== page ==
Gerald Ford has been unflatteringly called “the accidental president,” but the only American president never to be elected on the presidential ticket probably wouldn’t mind that label. In what American politics has become – dominated by money, campaign tricks, empty promises and personal attacks – an accident is the only way an honest and moderate man like Ford could ever have become president. And our nation is immensely indebted to that swift turn of providence that put the plain, loyal and brave man from Grand Rapids in the White House in its most trying time.

Perhaps the University’s most accomplished alum ever, Ford had a modest Midwest upbringing. Abandoned by his abusive biological father, he was raised by his mother and stepfather, whose name he took for his own. By the time he came to Ann Arbor, Ford was already a respected athlete, and he would go on to be a part of two straight national championships. But his greatest achievement would come in his senior season.

The lone star of the disastrous 1934 season, Ford was named most valuable player by his teammates, who recognized him as “the one guy who could stand and fight in a losing cause.” When others became disillusioned by the enormity of the challenge they faced, Gerald Ford went to work. He would have occasion to do that again.

After college, Yale Law School and a tour in the Navy during World War II, Ford returned to Grand Rapids to practice law. Unsatisfied with the policies of his Congressman, Ford didn’t just whine, he took the action that is our democracy in a nutshell: he stood up as an alternative.

In the days when politics in western Michigan were dominated by Republicans of the mighty McKay political machine, Ford did what was first foolhardy, then admirable and finally successful. He challenged the Republican party establishment and defeated the machine in the primary, later winning election to the House of Representatives.

And it was in the House that Ford became what America’s leaders were intended to be, but rarely are – an open-minded mediator. He refused to be tied down by partisanship, saying that his party “simply had no right to shout ‘no, no, no’ ” to Democratic legislation unless they had better alternatives. In the indelible tradition of George Washington, John Marshall and Henry Clay, Ford set aside personal ambition for the good of the country, becoming a leader first, politician second.

As the Democrats and Republicans dueled ferociously in the turbulence of the 1960s, Ford, then House Minority Leader, soon became the one voice above the unscrupulous congressional fray we know all too well today.

When Richard Nixon began his 1968 presidential campaign, Ford was the obvious choice for vice president, but, sensing that his duty in the House was unfinished, he refused Nixon’s offer. He would, however, disapprove of Nixon’s ultimate nomination – Spiro Agnew of Maryland – and for good reason, as the nation would later find out.

With Agnew forced out under charges of tax evasion in 1973 and with the furor over Watergate mounting, the Democratic Congress knew it would soon have Nixon, too. In that divisive atmosphere, there was only one man who could win confirmation in the House and Senate, and it wasn’t John Connally, Nelson Rockefeller or Ronald Reagan – all of whom Nixon considered.

Instead, it was simple, reliable, righteous old Jerry Ford who alone could save the Executive Branch from further embarrassment and demise at the hands of Congress. Nixon picked Ford, who was easily confirmed; a governmental crisis was prevented.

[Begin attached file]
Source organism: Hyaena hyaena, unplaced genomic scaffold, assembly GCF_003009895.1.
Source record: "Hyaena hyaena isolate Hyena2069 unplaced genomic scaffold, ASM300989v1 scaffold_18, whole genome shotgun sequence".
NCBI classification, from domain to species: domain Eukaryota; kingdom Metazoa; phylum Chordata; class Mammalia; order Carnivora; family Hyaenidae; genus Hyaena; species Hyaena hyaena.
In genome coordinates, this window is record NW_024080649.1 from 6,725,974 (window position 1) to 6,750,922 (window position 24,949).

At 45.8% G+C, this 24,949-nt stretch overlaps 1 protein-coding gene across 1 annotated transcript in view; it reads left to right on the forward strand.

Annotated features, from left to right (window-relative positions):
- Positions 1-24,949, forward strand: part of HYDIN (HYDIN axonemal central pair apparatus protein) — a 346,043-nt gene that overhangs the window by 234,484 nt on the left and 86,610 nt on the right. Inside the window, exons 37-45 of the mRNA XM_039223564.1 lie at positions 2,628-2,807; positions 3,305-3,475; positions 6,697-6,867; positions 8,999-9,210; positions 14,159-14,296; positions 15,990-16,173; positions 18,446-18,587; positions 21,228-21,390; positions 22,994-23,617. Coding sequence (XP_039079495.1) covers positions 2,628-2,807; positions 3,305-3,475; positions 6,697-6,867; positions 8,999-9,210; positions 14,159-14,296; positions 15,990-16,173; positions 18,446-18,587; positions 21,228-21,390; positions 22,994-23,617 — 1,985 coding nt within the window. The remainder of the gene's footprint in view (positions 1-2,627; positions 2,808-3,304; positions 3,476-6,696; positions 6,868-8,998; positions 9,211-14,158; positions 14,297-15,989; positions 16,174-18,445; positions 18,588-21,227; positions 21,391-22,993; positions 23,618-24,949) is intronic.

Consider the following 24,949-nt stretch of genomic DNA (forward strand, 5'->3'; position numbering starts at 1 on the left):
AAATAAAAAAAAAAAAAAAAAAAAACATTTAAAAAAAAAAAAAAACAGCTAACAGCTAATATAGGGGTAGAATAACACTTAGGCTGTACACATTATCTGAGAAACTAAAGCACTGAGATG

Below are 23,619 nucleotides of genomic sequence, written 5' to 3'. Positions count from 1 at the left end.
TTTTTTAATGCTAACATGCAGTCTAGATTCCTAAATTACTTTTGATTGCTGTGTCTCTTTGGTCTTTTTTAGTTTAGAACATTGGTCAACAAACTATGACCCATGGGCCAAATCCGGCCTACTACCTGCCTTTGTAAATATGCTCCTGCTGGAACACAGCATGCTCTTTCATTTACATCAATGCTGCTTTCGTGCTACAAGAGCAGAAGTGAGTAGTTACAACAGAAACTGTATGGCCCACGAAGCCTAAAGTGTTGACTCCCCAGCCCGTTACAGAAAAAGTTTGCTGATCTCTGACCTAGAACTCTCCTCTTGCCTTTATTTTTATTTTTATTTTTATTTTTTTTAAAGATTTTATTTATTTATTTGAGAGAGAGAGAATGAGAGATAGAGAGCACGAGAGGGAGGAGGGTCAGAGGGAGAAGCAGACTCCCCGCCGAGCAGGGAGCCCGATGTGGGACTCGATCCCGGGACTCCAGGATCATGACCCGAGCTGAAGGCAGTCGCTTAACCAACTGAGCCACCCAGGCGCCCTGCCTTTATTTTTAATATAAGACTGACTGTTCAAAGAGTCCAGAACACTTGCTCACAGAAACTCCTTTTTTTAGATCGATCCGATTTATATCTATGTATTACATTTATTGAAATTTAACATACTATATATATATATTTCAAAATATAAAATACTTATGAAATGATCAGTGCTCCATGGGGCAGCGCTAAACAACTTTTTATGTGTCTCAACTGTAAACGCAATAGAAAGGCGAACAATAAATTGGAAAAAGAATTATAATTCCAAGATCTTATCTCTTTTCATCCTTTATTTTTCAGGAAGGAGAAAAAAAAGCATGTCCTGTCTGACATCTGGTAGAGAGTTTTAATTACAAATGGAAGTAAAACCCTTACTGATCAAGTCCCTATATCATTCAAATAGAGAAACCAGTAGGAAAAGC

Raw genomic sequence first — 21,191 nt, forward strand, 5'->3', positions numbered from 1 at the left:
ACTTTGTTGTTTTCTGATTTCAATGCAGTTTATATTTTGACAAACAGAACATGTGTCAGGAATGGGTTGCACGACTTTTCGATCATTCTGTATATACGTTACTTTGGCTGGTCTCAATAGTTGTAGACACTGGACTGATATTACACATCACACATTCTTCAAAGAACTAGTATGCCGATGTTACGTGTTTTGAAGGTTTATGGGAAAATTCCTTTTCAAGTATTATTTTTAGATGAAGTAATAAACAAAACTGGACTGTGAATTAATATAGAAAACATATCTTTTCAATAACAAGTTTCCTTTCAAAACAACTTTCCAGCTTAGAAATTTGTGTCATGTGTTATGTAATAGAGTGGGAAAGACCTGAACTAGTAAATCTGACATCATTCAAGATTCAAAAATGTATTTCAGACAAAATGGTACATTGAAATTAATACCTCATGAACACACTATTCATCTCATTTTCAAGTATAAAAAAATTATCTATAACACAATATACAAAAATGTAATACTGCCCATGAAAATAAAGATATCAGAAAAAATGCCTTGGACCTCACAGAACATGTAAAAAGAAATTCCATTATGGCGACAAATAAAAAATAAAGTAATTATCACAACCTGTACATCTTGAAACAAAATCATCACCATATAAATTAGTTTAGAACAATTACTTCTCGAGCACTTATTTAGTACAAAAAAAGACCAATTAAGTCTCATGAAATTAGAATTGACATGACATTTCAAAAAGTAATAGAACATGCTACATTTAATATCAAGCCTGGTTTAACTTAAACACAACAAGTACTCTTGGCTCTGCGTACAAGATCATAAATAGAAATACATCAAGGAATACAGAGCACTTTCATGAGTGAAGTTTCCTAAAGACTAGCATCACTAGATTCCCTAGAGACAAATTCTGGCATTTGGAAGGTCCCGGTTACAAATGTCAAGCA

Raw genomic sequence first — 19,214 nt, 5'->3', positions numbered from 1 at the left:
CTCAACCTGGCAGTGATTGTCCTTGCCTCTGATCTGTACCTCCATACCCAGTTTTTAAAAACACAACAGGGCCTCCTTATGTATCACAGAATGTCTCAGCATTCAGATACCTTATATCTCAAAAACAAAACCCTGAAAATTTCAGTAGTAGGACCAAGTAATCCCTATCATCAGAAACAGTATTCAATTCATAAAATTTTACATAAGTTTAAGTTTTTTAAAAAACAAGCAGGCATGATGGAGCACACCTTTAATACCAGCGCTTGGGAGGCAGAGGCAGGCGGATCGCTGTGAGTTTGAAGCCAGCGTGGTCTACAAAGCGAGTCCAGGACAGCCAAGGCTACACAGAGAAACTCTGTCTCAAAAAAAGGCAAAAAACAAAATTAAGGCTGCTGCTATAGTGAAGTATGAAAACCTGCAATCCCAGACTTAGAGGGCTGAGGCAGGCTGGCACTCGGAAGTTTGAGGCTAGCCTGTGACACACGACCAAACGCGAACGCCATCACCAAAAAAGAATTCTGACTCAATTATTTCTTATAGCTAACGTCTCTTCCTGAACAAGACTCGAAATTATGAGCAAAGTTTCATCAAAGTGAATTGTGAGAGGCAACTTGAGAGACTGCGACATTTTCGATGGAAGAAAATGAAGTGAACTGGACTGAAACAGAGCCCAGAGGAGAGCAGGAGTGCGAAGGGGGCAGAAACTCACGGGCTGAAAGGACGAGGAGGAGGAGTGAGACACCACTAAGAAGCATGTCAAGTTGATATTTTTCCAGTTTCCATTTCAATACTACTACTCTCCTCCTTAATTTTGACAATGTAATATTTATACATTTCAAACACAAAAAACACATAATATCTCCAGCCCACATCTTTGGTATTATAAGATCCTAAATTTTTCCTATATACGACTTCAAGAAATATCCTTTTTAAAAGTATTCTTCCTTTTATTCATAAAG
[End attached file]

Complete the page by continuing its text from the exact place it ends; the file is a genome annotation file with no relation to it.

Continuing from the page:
As Watergate exploded and Nixon hesitantly resigned, the man who was too fair, open-minded and nice to ever be elected president found his way into the Oval Office anyway. The demise of the presidency was minimized. A corrupt, imperial administration was replaced with perhaps the most upstanding president of the 20th century.

And then came the pardon that cost Ford reelection, but he always believed it was the right thing to do. As newspapers nationwide decried the act as corrupt and unjust while implying a secret bargain between Ford and Nixon, Ford never lost sight of why it was necessary.

We as a nation laughed when he said the pardon was necessary for national healing, but time has proven Ford right. We Americans have been fortunate enough to never face the possibility of our government falling apart, but we came dangerously close in the furor surrounding the Nixon resignation. The presidency was robbed of all its prestige, splendor and influence. An indictment of Nixon would have been an indictment upon the presidency, one which threatened to permanently jar the delicate system of checks and balances this government was built upon.

Ford sacrificed his political future to do what had to be done and unconditionally pardon an already disgraced man. He also maintained till his death that in accordance with Burdick v. United States, accepting a pardon involves admitting guilt and that is what Nixon did.

Few recognized the necessity of what had to be done and none but Ford had the conviction, courage and moral capital to do it. Luckily for America, he was the one in charge.

As they say, eulogies are not given under oath, and it sounds pompous and opportunistic for critics and politicians on all sides to glorify Ford at his death. But as once staunch opponents like Sen. Edward Kennedy (D-Mass.) come around on the pardon decision, it is impossible to deny the integrity with which Gerald Ford shaped his decisions and by which his legacy will endure. Undeniably, Ford was among the best men ever to become president: It’s no accident that he was the only one never elected.

Imran Syed is a Daily associate editorial page editor. He can be reached at galad@umich.edu.

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